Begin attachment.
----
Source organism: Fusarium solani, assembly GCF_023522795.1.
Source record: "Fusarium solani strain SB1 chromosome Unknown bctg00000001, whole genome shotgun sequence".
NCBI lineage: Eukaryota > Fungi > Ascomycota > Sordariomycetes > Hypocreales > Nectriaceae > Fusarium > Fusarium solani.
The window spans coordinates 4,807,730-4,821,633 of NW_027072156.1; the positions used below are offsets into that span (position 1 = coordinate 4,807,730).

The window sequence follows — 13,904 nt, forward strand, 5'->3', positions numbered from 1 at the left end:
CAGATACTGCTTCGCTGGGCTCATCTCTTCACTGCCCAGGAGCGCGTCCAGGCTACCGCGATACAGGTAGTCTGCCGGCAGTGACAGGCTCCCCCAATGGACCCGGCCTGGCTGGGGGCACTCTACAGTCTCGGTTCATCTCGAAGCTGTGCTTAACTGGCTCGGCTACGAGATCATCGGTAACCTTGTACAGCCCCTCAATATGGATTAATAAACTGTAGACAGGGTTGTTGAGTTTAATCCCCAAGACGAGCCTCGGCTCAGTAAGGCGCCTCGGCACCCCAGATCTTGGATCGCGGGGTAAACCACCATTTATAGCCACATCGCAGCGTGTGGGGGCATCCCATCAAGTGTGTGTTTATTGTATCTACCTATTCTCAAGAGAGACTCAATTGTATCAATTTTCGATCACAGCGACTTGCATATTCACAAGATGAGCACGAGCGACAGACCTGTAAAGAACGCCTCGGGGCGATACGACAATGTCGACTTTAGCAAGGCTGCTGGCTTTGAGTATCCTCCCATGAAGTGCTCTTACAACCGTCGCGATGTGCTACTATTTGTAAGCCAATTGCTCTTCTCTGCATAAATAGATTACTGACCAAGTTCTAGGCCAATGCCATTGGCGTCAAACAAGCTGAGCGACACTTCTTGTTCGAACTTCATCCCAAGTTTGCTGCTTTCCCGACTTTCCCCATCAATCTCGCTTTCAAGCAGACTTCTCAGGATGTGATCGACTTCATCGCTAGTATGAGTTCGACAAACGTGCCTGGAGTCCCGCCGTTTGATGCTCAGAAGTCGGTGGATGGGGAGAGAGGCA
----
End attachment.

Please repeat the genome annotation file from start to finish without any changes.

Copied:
Source organism: Fusarium solani, assembly GCF_023522795.1.
Source record: "Fusarium solani strain SB1 chromosome Unknown bctg00000001, whole genome shotgun sequence".
NCBI lineage: Eukaryota > Fungi > Ascomycota > Sordariomycetes > Hypocreales > Nectriaceae > Fusarium > Fusarium solani.
The window spans coordinates 4,807,730-4,821,633 of NW_027072156.1; the positions used below are offsets into that span (position 1 = coordinate 4,807,730).

The window sequence follows — 13,904 nt, forward strand, 5'->3', positions numbered from 1 at the left end:
CAGATACTGCTTCGCTGGGCTCATCTCTTCACTGCCCAGGAGCGCGTCCAGGCTACCGCGATACAGGTAGTCTGCCGGCAGTGACAGGCTCCCCCAATGGACCCGGCCTGGCTGGGGGCACTCTACAGTCTCGGTTCATCTCGAAGCTGTGCTTAACTGGCTCGGCTACGAGATCATCGGTAACCTTGTACAGCCCCTCAATATGGATTAATAAACTGTAGACAGGGTTGTTGAGTTTAATCCCCAAGACGAGCCTCGGCTCAGTAAGGCGCCTCGGCACCCCAGATCTTGGATCGCGGGGTAAACCACCATTTATAGCCACATCGCAGCGTGTGGGGGCATCCCATCAAGTGTGTGTTTATTGTATCTACCTATTCTCAAGAGAGACTCAATTGTATCAATTTTCGATCACAGCGACTTGCATATTCACAAGATGAGCACGAGCGACAGACCTGTAAAGAACGCCTCGGGGCGATACGACAATGTCGACTTTAGCAAGGCTGCTGGCTTTGAGTATCCTCCCATGAAGTGCTCTTACAACCGTCGCGATGTGCTACTATTTGTAAGCCAATTGCTCTTCTCTGCATAAATAGATTACTGACCAAGTTCTAGGCCAATGCCATTGGCGTCAAACAAGCTGAGCGACACTTCTTGTTCGAACTTCATCCCAAGTTTGCTGCTTTCCCGACTTTCCCCATCAATCTCGCTTTCAAGCAGACTTCTCAGGATGTGATCGACTTCATCGCTAGTATGAGTTCGACAAACGTGCCTGGAGTCCCGCCGTTTGATGCTCAGAAGTCGGTGGATGGGGAGAGAGGCA